It is always easy to condemn or destroy, but to build takes time and work. Those who by nature are firm have a natural tendency to be harsh and bitter: those who by nature are soft have a tendency to be weak and compromising. Whatever comes naturally to us must be distrusted, for in our flesh dwells no good thing. There are no natural virtues. The flesh lusteth against the Spirit. To pride ourselves on our natural reactions, whatever they are, is to glory in our shame. We are only safe when we are consciously restraining nature and following the spirit's expressed instructions contrary to nature.*

Bro Growcott - The Law



10 Thou shalt not plow with an ox [shor] and an ass [chamor] together.

The animals were of different sizes and different motions and to yoke them together would be an unequal yoking that would cause discomfort to each and interfere with the effective work of both.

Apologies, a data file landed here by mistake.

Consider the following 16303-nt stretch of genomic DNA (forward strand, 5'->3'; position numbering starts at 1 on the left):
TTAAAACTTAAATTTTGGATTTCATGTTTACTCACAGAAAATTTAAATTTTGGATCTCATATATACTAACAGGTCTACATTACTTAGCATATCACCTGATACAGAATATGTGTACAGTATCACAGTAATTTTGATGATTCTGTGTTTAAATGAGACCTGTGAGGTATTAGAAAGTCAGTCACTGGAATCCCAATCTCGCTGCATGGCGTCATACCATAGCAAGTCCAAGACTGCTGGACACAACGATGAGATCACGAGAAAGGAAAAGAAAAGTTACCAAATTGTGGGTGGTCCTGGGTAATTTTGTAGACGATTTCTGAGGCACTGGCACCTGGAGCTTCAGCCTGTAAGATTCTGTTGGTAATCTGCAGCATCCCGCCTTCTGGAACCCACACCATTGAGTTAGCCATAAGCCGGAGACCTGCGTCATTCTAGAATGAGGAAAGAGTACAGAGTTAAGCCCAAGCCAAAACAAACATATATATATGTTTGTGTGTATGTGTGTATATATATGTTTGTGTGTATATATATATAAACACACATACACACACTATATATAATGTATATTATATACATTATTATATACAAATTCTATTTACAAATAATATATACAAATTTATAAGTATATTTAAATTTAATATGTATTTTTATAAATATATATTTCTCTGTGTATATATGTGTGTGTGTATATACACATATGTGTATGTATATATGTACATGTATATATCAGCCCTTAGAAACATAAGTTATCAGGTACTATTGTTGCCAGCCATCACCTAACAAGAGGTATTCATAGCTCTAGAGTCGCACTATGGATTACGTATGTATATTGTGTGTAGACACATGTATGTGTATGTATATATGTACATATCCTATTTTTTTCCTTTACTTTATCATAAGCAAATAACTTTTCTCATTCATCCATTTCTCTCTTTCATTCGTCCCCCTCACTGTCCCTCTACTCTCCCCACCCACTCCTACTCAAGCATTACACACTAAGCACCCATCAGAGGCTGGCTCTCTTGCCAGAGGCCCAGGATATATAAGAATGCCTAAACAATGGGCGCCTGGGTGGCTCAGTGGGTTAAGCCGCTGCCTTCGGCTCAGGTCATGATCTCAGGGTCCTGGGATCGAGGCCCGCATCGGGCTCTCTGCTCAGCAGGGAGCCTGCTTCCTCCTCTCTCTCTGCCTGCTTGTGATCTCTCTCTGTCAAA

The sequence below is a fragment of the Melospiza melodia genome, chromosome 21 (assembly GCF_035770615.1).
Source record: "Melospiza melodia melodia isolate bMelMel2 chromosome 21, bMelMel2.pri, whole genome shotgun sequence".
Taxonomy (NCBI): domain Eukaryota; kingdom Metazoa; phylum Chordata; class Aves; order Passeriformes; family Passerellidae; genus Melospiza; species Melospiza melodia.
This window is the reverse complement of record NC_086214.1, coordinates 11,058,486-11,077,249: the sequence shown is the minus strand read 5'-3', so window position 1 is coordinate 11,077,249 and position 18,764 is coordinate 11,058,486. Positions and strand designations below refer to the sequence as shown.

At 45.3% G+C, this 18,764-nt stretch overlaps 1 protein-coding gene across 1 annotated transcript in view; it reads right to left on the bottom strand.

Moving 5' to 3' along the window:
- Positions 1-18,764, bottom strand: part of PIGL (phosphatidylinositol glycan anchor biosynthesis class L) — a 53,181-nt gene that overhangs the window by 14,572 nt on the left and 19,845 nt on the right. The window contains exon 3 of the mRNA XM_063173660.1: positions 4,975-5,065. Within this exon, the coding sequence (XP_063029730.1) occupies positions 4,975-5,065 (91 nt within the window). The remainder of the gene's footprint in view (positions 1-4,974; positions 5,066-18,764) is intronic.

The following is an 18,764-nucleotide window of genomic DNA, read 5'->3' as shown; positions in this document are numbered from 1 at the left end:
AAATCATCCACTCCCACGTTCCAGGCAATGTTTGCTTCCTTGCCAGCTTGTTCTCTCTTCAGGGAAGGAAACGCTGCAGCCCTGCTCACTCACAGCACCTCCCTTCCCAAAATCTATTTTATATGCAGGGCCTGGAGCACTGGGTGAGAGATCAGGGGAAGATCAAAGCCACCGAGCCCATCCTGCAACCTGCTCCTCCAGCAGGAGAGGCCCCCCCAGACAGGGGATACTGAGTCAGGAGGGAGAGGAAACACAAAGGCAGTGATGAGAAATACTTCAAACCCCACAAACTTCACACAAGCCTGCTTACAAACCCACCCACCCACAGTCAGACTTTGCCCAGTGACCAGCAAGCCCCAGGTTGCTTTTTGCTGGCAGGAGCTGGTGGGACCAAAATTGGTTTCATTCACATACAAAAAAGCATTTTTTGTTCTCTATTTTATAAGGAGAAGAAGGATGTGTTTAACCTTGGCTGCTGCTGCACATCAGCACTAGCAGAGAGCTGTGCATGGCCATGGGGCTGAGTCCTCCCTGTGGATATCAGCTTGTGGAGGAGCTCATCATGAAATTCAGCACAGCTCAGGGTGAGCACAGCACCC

Here also, there would not seem to be anything beyond the interdict of common sense in a matter affecting only the treatment of stock in the working of the soil. But that there was more than this appears from Paul's command to the Corinthians:

"Be ye not unequally yoked together with unbelievers" (2 Cor. 6:14).

'... it is evident that the allusion is to the prohibited unequal yoking of animals in work, which we are therefore justified in regarding as a typical intimation of God's disapproval of all partnerships between men (and of course women) of such difference of principle as prevails between those who fear God and those who fear Him not.